But most mundanely, what exactly is RED presenting in its tables? The answer is a measure that might be called the probability of each decisive result outcome occurring. That is, each team winning. But bookmakers provide odds, not probabilities – so how do we arrive at this number?

The answer is we firstly take decimal odds (which are the fraction implied by traditional odds plus one), and take the reciprocal of them for each outcome (home win, draw, away win). Then we consider what the overround is – do these three numbers sum to one (which they should since they are the only three possible outcomes).

If we want to think about these numbers as some kind of forecast probability, we need them to sum to one. Different methods exist to do this, and the most simple is just to scale by that overround.

So for Bayern vs Hertha, as I write bet365 have Bayern at 7/50, Hertha at 14/1 and the draw at 7/1. In decimal terms that’s Bayern at 1+7/50=1.14, Hertha at 15 and the draw at 8. The reciprocals are Bayern at 87.7, Hertha at 6.7% and the draw at 12.5%. The sum of that is 0.877+0.067+0.125=1.069. That is, 106.9%, and an overround of 6.9%.

So we divide each number by 106.9% to get a corrected *probability* of 0.877/1.069=0.820, or 82%.

We do that for the average decimal odds, so we aren’t presenting any information from any single bookmaker. We aren’t providing any kind of advice on whether it may be profitable to bet on, to be clear. We’re presenting one measure that might be called a probability of an outcome, and we’re doing so to provide an interesting contrast between RED, a statistical model, and whatever kinds of models bookmakers use. Use at your own risk!

Premier League, R2 (17-19 August) — City to beat Spurs 2-0 (most likely)

RED with its Bi-P-VAR-X model returns for R2 of the Premier League.

Looking at the results of last weekend’s matches, one notable departure form the predictions was Man U’s thrashing of Chelsea. Despite this, the Model thinks the (former) giants of the Premier League era are nonetheless underdogs on their travels to Wolves, with just a 27% chance of a win, compared with 48% for Wolves – the game is still likely to be tight, and the most likely scoreline is 1-1 (12% chance).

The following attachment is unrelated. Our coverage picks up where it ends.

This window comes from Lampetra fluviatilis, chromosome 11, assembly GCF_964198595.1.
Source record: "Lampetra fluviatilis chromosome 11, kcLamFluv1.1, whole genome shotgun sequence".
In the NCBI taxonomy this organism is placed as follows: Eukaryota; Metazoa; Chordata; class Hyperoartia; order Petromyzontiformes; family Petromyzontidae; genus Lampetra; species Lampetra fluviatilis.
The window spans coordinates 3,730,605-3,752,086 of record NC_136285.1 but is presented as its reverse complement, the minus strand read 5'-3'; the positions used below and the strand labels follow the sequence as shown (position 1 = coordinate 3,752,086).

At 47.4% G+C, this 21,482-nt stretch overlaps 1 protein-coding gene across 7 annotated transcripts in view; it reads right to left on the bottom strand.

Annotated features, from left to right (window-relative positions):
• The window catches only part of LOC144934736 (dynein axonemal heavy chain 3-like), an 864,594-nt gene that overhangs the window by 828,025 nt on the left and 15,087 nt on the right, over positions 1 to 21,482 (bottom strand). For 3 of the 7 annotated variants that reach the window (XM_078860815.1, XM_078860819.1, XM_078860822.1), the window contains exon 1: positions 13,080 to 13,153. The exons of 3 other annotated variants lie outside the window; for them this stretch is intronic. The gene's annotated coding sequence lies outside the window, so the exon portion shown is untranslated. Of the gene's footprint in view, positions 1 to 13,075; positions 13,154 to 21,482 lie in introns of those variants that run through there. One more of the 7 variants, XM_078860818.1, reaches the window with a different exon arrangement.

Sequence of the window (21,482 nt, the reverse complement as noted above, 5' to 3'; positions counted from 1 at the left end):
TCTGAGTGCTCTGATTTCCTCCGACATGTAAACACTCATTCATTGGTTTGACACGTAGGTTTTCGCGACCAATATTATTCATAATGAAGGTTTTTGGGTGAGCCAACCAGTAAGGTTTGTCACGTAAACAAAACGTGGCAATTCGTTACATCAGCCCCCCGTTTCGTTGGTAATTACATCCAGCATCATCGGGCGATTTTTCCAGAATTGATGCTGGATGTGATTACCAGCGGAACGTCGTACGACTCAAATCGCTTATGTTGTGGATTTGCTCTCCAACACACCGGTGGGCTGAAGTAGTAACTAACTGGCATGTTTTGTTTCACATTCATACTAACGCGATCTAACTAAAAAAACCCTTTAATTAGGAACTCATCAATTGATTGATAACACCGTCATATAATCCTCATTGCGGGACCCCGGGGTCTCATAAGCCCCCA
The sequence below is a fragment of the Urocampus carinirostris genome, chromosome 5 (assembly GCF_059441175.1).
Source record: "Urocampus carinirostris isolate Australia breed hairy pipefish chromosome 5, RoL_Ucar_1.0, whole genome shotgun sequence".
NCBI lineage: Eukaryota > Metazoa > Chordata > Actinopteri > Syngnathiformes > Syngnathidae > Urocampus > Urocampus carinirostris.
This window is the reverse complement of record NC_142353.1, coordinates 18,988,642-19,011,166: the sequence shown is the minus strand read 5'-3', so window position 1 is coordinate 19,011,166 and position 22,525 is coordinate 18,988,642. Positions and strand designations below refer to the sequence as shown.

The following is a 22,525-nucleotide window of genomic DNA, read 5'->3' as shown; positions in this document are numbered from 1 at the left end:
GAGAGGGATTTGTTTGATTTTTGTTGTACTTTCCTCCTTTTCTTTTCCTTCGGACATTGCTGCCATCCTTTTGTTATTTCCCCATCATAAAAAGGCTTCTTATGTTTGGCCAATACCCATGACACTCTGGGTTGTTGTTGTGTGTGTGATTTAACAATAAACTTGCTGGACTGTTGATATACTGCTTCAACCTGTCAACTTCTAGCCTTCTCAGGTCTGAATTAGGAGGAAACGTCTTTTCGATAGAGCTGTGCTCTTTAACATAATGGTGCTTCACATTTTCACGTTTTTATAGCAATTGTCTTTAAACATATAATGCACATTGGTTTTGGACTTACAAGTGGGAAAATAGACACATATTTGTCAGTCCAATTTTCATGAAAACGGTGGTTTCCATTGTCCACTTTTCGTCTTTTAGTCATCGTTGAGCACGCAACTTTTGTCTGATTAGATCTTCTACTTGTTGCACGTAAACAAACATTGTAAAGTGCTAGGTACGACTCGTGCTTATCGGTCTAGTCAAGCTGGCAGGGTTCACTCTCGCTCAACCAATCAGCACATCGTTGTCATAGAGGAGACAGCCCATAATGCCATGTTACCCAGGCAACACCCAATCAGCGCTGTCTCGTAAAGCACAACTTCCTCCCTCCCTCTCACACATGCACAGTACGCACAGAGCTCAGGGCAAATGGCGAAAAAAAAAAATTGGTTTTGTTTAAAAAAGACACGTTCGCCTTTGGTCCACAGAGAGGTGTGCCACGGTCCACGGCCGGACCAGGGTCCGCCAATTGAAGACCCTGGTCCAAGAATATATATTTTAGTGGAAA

Manchester City were so dominant this weekend that RED places them as firm favourites at home to supposed title rivals Spurs. City have a 72% chance of victory, and the most likely scoreline is 2-0 (12%).

RED has also been scouring the web looking for other sources of predictions. One such source is bookmakers. In a fit of insecurity, the computer has decided that each week it will sense check its forecasts, by comparing the predicted probabilities of result outcomes with what it can estimate and infer about bookmaker predictions from the average of their current online odds.

The table below gives the rest of the Model’s forecasts for Round 2 of the Premier League, along with forecast probabilities estimated from current online bookmaker odds.

R2 Premier League forecast probabilities, RED.
  • Expected Goals: the forecast average number of goals the Model expects for Home and Away teams
  • Outcome Probs: the model predicted % chance of either a Home or Away win, with 100 minus these two numbers being the % chance of a draw.
  • Score Picks: the Most likely forecast scoreline outcome, as well as the most likely conditional on the most likely result outcome happening.
  • Home wins / Draws / Away wins: the predicted % chance of various potential scoreline outcomes of the match.